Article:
Falling pregnant to and eventually marrying mismatch Bev Parsons causes a rift between Neeva and her parents, with whom she will hardly be in touch for the rest of her life.

Bev decides to bring some extra money home by engaging in the sale of beef from stolen cattle with a group of Indians from the Montana countryside. Initially this seems to be going well, with the Indians stealing and slaughtering the cattle and Bev selling the beef after supplying his own family with the cheap meat. But once business starts stalling and Bev can't pay the Indians, the threats begin. It is impressive how Ford manages to add a subtle layer of suspense that builds gradually but is palpable on every page. Bev decides the way out is robbing a bank in a small country town in neighbouring state North Dakota. As with all Bev's decisions, his wife is not happy and reluctant to follow. But her weakness comes to the fore and she doesn't manage to say no – with dramatic consequences.

"Our parents were the least likely two people in the world to rob a bank", Dell reflects later. The robbery completely disrupts family life. Dell's parents end up in prison and his sister Berner decides to follow her own path. This brings the young boy to the country that gave the novel its title. In the barren land of rural Canada he finally ends up with Arthur Remlinger, single, childless and brother of Mildred Remlinger, a family friend who has been asked by Neeva to take care of the kids and make sure they won't end up in police custody or the orphanage.


His life in Canada brings a new dimension to Dell's life, especially when it becomes clear that American Arthur Remlinger has a dark past that forced him to escape to Canada. This past is still hunting him and will eventually lead to the murders Dell announced at the beginning of the novel. The robbery and the murders, and the way it shakes his world upside down, makes Dell reflect upon the place of truth in life:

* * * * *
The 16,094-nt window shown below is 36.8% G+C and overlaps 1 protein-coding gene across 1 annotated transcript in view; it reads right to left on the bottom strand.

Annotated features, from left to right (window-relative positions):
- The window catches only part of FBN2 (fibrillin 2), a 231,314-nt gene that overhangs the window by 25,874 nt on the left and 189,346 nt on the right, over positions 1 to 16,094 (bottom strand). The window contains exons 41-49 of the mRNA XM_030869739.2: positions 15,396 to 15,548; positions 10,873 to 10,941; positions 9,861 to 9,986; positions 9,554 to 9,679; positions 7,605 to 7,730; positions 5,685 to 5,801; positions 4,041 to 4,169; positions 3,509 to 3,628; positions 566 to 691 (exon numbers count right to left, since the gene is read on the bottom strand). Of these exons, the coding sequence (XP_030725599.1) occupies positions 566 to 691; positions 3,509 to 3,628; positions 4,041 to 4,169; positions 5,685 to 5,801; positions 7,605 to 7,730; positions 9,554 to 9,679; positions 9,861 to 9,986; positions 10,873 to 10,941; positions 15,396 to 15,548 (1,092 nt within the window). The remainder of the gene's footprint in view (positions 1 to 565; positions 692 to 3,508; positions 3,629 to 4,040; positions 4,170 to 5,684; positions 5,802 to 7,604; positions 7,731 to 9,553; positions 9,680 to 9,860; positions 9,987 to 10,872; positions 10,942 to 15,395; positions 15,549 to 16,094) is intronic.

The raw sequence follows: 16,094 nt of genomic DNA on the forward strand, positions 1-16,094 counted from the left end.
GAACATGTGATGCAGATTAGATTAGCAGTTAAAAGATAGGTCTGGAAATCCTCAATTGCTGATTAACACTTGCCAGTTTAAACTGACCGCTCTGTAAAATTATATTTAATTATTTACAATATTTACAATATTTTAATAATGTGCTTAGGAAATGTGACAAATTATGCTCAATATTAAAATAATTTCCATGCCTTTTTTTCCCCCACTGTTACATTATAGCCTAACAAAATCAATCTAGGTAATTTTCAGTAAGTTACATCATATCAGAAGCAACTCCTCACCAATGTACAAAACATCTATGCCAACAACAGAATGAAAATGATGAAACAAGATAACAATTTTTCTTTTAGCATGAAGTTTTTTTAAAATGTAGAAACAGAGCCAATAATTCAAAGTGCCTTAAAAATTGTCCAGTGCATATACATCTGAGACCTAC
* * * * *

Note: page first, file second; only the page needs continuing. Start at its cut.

It's odd, though, what makes you think about the truth. It's so rarely involved in the events of your life. I quit thinking about the truth for a time then. Its finer points seemed impossible to find among the facts. If there was a hidden design, living almost never shed a light on it.

While he reflects upon his life as an older man, we learn that Dell has managed to find his place and his happiness in his new life in Canada. This may explain why in spite of all its sadness and disrupting events, reading this new magnificent novel by Richard Ford didn't leave me with a sad feeling. Dell's reflections upon life, the simple fact that things could have gone differently if certain people would have taken different decisions, it all left me with a feeling that life is what was given to us – with all its good and bad things - and it's up to us to give a place to events that leave a huge mark but that in the end we couldn't prevent from happening.

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The Brisbane Writers Festival presents Richard Ford in conversation with Steven Lang on 13 July, and on 15 July Richard Ford talks to Artistic Director of Sydney Writers' Festival, Chip Rolley in the City Recital Hall, Sydney.

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About the Author

Kees Bakhuijzen is a Sydney-based freelance business and creative writer, translator, editor and proofreader. His articles have appeared in The Weekend Australian and several Dutch broadsheets. You can contact him by email: